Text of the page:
Cur. adv. vult.
KOCH J.—Wiieywardene v. Petris.
September 2, 1935. Koch J.—
I agree with my brother that the principles set put in the two Indiancases, Balkishen Das v. W. F. Legge 1 and Narasingerji Jyanagerji v. Panu-ganti Parthasaradhi Rayanam Gam', do not apply. Our system ofmortgage is peculiar to the Roman-Dutch law and so intrinsicallydifferent from the Indian law of mortgage, which bears a strong affinityto the law of mortgage as it obtains in England. The essence of aRoman-Dutch law mortgage or hypothec is that the ownership of theres mortgaged remains with the mortgagor and that the mortgagee isonly given a jus in re in respect of the property mortgaged, which he canfollow up by means of the actio quasi serviana also called hypothecaria forobtaining satisfaction of his debt against the mortgagor and those inpossession of the property, whether claiming under the mortgagor orthrough an independent source of title—Voet, lib. XX. tit. 4, s. 1 et seq. and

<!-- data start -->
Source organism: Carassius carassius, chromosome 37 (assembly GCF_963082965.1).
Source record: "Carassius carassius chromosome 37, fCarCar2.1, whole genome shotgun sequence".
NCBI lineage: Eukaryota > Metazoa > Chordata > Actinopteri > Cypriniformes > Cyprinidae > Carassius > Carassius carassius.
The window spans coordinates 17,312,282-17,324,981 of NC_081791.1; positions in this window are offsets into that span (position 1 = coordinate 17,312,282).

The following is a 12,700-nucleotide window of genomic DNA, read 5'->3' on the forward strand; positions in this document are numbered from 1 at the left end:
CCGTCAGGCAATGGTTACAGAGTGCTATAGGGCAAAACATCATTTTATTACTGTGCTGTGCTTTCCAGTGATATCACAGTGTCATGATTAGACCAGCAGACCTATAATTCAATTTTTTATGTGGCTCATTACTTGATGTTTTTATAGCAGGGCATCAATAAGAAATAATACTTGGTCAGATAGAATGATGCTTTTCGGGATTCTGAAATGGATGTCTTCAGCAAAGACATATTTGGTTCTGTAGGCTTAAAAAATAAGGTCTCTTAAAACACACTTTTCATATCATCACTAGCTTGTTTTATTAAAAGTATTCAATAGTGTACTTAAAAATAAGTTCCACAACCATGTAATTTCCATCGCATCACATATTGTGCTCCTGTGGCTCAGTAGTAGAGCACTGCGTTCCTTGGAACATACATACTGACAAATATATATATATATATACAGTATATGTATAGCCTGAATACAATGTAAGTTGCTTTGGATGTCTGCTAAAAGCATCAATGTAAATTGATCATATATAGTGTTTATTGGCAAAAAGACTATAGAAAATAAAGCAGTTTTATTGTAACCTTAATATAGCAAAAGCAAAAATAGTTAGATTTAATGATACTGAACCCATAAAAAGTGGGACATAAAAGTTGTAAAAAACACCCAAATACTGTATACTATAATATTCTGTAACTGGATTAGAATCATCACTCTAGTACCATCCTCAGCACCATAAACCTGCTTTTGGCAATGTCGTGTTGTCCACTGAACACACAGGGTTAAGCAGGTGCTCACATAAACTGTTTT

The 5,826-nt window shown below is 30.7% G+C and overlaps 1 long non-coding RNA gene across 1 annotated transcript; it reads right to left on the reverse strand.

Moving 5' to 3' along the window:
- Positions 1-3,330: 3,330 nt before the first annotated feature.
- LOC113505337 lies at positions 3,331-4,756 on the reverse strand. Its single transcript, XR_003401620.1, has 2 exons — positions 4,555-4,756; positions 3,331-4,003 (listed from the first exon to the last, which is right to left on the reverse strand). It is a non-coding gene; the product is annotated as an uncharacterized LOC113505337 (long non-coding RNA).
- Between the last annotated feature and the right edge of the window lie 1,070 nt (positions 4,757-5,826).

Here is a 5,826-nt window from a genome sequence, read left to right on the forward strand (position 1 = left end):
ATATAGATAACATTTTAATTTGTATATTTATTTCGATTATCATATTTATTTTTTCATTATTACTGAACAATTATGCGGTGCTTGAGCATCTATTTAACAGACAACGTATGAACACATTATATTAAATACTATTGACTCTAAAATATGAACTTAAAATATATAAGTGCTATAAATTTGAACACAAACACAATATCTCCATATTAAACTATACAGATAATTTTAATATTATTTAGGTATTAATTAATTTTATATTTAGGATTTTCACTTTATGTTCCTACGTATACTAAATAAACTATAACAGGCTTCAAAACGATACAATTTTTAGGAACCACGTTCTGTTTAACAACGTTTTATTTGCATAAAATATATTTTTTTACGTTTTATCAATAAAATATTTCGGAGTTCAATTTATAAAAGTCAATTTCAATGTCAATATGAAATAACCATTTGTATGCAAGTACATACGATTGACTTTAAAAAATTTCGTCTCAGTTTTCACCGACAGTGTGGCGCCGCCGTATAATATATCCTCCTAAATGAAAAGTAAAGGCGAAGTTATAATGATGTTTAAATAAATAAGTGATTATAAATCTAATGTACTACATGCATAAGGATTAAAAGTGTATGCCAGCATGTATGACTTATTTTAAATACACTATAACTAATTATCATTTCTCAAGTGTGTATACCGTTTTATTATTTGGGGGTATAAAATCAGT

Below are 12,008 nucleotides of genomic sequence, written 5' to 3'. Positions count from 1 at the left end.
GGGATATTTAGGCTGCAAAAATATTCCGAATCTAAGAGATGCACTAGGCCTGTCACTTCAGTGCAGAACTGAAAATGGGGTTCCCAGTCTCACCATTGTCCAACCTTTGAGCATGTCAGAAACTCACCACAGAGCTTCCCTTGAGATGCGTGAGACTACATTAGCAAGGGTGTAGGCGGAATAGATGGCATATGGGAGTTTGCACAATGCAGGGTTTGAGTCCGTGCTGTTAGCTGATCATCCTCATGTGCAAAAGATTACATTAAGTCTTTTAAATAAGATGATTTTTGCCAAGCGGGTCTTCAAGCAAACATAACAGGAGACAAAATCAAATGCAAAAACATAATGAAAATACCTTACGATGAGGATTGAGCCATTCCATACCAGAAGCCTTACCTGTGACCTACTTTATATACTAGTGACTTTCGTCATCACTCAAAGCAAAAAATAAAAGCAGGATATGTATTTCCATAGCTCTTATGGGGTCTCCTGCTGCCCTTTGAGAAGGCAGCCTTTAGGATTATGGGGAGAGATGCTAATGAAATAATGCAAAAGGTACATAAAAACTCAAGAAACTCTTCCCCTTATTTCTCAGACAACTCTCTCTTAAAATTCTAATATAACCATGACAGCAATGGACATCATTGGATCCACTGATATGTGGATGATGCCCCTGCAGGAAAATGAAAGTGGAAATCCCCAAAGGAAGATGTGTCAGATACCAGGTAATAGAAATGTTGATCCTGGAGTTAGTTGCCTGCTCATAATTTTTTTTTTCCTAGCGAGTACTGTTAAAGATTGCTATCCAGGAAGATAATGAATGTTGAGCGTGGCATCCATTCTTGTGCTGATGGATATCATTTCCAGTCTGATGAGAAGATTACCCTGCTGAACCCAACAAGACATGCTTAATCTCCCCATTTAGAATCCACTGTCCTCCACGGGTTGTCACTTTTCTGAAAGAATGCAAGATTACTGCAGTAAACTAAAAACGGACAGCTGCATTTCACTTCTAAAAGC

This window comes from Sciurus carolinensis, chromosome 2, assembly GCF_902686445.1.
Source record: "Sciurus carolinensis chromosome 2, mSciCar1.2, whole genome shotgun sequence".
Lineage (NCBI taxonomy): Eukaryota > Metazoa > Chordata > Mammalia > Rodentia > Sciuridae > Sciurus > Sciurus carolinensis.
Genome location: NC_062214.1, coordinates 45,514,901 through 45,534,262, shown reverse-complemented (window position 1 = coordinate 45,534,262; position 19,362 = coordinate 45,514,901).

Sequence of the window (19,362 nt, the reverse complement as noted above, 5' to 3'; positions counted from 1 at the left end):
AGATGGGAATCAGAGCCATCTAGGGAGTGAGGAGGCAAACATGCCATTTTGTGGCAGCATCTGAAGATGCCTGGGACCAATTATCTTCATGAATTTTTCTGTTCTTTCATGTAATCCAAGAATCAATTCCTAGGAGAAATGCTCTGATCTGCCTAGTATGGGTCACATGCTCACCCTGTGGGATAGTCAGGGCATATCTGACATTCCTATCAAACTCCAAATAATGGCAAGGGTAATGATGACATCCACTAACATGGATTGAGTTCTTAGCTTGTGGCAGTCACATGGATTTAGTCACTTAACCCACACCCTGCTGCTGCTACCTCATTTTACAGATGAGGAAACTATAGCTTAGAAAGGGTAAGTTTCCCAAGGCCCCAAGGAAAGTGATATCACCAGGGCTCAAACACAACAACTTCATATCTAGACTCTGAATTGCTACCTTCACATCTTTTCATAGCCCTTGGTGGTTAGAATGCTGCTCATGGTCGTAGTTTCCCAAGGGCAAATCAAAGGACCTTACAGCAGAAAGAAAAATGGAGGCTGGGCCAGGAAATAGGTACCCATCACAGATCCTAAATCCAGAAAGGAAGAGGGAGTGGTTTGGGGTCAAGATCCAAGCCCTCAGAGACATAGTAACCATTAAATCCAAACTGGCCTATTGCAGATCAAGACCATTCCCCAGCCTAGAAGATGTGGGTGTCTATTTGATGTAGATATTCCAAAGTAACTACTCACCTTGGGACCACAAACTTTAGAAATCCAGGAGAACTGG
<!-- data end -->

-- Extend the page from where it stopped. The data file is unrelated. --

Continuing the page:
S.C. No. 291—D. C. Colombo No. 50,490 (S. C. Minutes of July 18, 1935).
The case of Ana Lana Saminathan Chetty v. Vander Poorten3 whichappellant’s Counsel relies on can be easily distinguished. The essence ofthis judgment lay in the fact that the two deeds Nos. 471 and 472 takentogether and read as one did not pass absolute title to the grantee butreserved such beneficial interests in the grantors as to impose duties andobligations on the grantee in the nature of trusts. The covenantscontained in these deeds clearly warranted such a conclusion.